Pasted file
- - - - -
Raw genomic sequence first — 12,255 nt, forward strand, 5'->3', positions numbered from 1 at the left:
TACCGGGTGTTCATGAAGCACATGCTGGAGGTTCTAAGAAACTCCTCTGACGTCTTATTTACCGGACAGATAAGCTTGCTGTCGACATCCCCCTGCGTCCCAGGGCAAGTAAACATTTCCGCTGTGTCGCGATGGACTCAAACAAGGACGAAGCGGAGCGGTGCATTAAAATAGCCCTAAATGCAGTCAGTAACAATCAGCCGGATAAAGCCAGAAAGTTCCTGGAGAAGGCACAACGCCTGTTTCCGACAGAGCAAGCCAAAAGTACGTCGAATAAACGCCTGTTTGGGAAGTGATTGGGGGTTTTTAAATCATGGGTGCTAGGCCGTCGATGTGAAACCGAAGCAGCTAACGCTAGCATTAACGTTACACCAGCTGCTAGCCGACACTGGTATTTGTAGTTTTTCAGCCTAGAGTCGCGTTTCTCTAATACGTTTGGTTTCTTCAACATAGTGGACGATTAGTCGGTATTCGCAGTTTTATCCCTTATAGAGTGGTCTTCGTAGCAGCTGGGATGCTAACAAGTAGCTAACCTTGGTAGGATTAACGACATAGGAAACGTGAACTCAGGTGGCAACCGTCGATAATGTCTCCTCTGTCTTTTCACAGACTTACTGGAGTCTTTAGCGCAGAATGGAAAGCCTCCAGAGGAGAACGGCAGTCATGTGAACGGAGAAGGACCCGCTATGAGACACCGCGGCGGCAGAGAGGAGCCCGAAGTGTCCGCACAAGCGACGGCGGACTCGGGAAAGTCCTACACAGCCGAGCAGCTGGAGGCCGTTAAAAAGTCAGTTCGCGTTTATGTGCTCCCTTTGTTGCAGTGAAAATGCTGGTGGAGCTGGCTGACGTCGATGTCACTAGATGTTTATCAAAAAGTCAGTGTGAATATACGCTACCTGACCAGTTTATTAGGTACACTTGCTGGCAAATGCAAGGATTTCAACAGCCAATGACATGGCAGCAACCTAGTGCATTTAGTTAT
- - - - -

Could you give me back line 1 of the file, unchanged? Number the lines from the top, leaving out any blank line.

Raw genomic sequence first — 12,255 nt, forward strand, 5'->3', positions numbered from 1 at the left: